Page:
“It’s not just a list of community resources,” Donner says. “It goes into depth in terms of understanding parole, understanding community corrections, trying to address every issue we’ve heard about over the years.”
And that’s a lot of issues. Like how to have your child-support payments stopped or reduced while you’re behind bars. Like how to find a job when no one wants to hire felons. Like how to get an ID card when you’ve been locked up since you were a teenager and have no driver’s license, no social security card, not even a copy of your own birth certificate.
“A lot of folks are coming out completely on their own, and they’re starting completely over,” Donner says. “They don’t have much time to get it all together, because when you’re on parole, there’s a lot of conditions on you. So you’ve got to build that life really quickly, in terms of getting a job, getting a place to stay, and paying for all of the expenses associated with parole.”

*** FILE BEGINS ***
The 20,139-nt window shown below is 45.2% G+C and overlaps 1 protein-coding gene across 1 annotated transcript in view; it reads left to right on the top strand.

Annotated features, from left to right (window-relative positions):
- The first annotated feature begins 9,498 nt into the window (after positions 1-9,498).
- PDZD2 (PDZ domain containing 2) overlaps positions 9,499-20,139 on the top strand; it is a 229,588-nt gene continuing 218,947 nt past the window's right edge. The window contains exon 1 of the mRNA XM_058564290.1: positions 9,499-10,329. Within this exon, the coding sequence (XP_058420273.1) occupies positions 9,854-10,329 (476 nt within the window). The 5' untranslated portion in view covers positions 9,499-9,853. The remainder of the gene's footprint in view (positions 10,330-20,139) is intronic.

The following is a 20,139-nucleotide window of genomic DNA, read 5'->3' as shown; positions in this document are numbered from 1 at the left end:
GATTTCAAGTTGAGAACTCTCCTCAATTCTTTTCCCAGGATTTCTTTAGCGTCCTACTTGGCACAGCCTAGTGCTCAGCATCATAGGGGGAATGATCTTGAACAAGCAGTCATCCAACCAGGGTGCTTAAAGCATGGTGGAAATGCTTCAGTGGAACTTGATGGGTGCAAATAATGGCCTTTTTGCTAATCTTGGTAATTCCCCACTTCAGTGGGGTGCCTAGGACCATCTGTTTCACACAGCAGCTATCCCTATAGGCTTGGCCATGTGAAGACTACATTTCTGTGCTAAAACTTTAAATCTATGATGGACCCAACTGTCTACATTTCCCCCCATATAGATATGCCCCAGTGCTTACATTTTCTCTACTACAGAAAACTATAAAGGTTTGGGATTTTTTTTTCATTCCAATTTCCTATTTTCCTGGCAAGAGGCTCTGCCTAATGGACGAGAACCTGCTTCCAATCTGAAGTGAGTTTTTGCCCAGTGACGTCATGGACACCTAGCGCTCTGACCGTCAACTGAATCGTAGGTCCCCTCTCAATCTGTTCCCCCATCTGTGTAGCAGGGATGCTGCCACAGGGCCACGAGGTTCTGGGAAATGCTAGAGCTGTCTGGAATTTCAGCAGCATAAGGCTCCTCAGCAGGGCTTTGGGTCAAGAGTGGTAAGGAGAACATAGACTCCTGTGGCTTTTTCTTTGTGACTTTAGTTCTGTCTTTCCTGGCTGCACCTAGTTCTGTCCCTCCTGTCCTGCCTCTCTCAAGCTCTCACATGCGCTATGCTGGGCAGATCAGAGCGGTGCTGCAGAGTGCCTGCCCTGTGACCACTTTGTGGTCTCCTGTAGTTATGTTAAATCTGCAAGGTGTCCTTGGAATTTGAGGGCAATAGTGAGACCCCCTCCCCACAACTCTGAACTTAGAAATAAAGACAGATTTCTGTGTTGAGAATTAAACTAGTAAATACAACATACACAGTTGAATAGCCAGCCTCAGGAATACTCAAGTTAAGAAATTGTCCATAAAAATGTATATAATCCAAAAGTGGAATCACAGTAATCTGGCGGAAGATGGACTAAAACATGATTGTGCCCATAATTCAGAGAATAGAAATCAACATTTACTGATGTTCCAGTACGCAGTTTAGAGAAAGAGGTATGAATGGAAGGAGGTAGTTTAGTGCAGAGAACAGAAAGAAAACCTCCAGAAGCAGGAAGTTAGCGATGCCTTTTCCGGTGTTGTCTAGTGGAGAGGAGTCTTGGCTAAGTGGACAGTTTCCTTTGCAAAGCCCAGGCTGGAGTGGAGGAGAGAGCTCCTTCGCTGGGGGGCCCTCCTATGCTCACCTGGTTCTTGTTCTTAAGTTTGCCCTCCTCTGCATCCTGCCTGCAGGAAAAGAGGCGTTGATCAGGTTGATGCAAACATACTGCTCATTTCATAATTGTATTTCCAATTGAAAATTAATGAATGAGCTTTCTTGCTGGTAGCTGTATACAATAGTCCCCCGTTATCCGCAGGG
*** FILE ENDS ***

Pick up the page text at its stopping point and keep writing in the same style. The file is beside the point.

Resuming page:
Parole can be extremely expensive. Some parolees are required to have routine drug and alcohol testing. Some are supposed to have anger-management classes. Others face the costs of restitution. But most don’t have jobs and don’t have the income to pay for room and board, let alone court-ordered medication and counseling.
“Everyone’s coming out broke — no money,” Donner says. “We found that one of the No. 1 stresses was that people couldn’t afford to be on parole.”
People released on parole for the first time are given a debit card with a balance of $100 intended to help them get on their feet, an amount that was set back in 1973 and hasn’t been increased since. Unless a person has immediate access to free housing, food and transportation, that money is gone in a matter of days. And preparing for these things from behind bars is almost impossible, as inmates face strict limits on whom they call and must pay for the calls themselves. As a result, 40 percent of people who were released from prison last year were released homeless.